Are retailers their own worst enemy? The shop windows say everything
I remember presenting to a national women’s retail group in a major Melbourne shopping centre over 20 years ago and telling them that if they looked around the shopping centre (like I had just done), they would find only two retailers giving prospective customers a “non-price” reason to enter their shop.
One was The Body Shop, talking about its commitment to the environment, and the other was a jeweller, offering free cleaning and polishing for life. Every other shop (and there were over 200 in the centre) either had “SALE” or some type of discount, or just products and prices, in the window.
I happened to be telling that story to a group of retailers in a shopping centre in Brisbane last year and I realised that NOTHING HAD CHANGED. The discounts of 20-30 per cent in the 90s have been replaced by 50-60 per cent off today. And there are still very few retailers giving consumers any reason other than price to come into their shop.
Retailers constantly complain about consumers being too preoccupied with price and say this has been exacerbated by the impact of the internet. I say rubbish. Retailers are more preoccupied about price than their customers are. They spend their lives educating the consumer to screw them on price and then complain when they come in and do it.
This was a stupid activity 20 years ago but is even more stupid today because if the consumer was really preoccupied with price, they would all shop online anyway. But they don’t. Retail shopping is a social experience and will never be totally eliminated by the internet.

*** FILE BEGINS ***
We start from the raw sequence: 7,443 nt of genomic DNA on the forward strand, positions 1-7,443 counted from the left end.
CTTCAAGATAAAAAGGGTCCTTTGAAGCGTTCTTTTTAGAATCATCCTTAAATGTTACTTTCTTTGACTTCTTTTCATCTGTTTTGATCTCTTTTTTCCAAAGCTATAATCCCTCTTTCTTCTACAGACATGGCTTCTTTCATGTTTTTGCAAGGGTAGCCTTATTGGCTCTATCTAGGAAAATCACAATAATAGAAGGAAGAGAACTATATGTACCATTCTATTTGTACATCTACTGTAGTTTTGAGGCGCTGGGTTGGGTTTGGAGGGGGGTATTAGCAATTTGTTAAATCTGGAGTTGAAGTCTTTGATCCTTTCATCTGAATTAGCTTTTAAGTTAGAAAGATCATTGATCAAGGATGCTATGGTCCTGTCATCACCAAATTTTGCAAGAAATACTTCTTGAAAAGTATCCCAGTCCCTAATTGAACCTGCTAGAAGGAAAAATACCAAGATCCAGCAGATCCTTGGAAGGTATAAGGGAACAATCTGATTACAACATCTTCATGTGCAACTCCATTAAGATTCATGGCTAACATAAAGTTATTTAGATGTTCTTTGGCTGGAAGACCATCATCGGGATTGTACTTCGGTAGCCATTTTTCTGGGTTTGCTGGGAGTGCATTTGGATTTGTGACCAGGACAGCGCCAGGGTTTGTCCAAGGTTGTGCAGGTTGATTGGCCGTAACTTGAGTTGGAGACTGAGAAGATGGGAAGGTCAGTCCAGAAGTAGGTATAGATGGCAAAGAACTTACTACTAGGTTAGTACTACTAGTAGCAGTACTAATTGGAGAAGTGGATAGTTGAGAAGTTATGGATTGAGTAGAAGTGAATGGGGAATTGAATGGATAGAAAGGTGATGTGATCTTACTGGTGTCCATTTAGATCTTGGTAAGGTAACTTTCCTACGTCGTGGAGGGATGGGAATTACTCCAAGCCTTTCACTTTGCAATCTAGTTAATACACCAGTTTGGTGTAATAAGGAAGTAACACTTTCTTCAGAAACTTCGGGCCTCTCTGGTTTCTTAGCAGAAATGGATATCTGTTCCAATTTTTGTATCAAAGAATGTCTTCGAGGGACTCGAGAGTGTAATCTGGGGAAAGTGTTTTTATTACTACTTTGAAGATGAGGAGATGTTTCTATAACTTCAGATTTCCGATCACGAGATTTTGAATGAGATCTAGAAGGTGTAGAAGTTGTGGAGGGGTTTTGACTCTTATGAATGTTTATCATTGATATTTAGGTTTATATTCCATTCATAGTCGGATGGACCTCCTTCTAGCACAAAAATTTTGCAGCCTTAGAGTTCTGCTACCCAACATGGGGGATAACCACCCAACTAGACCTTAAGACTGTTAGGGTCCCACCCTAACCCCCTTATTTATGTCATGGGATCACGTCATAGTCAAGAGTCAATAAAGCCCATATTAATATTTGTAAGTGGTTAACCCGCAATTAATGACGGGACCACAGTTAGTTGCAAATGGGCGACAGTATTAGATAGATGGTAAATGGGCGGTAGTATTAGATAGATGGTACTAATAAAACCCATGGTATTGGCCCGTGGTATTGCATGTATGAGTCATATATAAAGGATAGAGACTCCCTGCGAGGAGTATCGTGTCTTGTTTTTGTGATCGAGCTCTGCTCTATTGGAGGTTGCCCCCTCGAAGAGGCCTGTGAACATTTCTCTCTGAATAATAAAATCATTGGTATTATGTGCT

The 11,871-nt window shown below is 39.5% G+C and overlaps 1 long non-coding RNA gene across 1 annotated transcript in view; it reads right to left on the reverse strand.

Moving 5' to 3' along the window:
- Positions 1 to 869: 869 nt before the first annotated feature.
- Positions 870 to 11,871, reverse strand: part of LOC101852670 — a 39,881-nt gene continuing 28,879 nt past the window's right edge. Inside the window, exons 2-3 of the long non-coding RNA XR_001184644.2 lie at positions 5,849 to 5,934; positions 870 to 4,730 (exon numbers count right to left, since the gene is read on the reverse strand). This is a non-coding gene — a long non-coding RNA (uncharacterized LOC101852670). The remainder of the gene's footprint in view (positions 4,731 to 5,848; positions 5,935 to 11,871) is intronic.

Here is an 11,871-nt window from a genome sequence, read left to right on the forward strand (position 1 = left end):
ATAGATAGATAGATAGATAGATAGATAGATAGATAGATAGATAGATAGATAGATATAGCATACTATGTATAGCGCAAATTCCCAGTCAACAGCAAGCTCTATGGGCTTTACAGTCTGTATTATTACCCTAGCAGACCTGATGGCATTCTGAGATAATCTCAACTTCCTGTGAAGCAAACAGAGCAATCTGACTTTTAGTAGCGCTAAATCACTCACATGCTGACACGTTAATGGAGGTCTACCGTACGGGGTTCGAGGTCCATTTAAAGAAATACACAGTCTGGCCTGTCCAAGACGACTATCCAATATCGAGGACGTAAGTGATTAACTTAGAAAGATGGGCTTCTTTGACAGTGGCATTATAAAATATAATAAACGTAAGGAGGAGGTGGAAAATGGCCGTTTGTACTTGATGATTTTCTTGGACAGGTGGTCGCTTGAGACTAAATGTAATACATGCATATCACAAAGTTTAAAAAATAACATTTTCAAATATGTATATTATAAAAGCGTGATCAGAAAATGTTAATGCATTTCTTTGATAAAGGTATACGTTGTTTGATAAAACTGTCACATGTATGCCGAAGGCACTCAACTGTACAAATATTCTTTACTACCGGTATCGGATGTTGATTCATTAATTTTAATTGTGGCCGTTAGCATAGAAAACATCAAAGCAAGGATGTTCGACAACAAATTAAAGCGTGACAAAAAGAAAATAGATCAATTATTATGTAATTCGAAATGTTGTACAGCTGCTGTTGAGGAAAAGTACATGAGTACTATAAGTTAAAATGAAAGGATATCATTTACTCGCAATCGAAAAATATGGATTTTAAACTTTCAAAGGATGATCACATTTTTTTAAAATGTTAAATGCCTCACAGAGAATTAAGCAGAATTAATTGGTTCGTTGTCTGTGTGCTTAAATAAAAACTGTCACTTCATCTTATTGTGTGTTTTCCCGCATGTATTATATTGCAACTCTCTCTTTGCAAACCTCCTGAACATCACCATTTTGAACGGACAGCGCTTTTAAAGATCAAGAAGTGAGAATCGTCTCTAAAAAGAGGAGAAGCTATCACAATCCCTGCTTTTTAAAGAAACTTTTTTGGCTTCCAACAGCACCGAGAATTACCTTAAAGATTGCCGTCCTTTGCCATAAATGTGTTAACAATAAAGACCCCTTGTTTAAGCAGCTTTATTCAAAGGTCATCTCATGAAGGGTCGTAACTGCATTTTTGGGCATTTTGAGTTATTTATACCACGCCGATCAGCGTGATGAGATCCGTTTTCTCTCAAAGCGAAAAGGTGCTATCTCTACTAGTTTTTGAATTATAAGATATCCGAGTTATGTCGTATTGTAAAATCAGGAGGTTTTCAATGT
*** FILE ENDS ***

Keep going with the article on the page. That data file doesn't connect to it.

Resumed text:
But the profitability of retailers will be determined by their messages to the marketplace and today’s point of sale says nothing more than price is the most important thing.
When I work with a retail or franchise group and ask them to brainstorm all the “non-price” reasons to shop there, they come up with heaps of benefits, but very few are communicated at point of sale.
Here’s one that irks me in the café industry.
If you are a regular coffee-drinker you can tell the difference between a cappuccino made by a barista and one made by an untrained staff member. I have walked through shopping centres and street malls and I am yet to see a sign that says “our coffees are made by professionally trained baristas”.
If one café in a food court had that sign and the others didn’t, I would certainly go there for my coffee.
I think it’s a joke that the only café in Australia that advertises its coffee is made by fully trained baristas…is McDonald’s.
How hard is it to communicate some non-price benefits at point of sale?
If you are an Australian business competing with multinationals, tell people you are Australian-owned and the profits stay in Australia. If you support a local organisation or charity, tell people that via signage. If you are a jeweller and offer free cleaning and polishing for life (as almost every jeweller does), put it in your window!
A few years ago, I was working with a group of optometrists (who learned everything at university except how to run a retail business) and was asked what I would put in my window if I was an optometrist rather than “buy one, get one free”?
Here’s what I’d put: “Thinking of getting married? Come in for an eye test. You might change your mind.”
Everything we have ever been taught in marketing is about being different to our competition and communicating our advantages. When I look around major shopping centres, the only thing difference between shops is the colours. They all offer discounts and incentives and say they are the best.
Wake up, retailers! Everything has changed in the past 20 years…except retail windows. The price shoppers that these windows are aimed at have all gone online anyway.
The internet is not a threat to bricks-and-mortar retail. Retail is its own worst enemy!
Martin Grunstein is a customer service expert and in-demand speaker who has achieved results with over 500 companies across over 100 industries.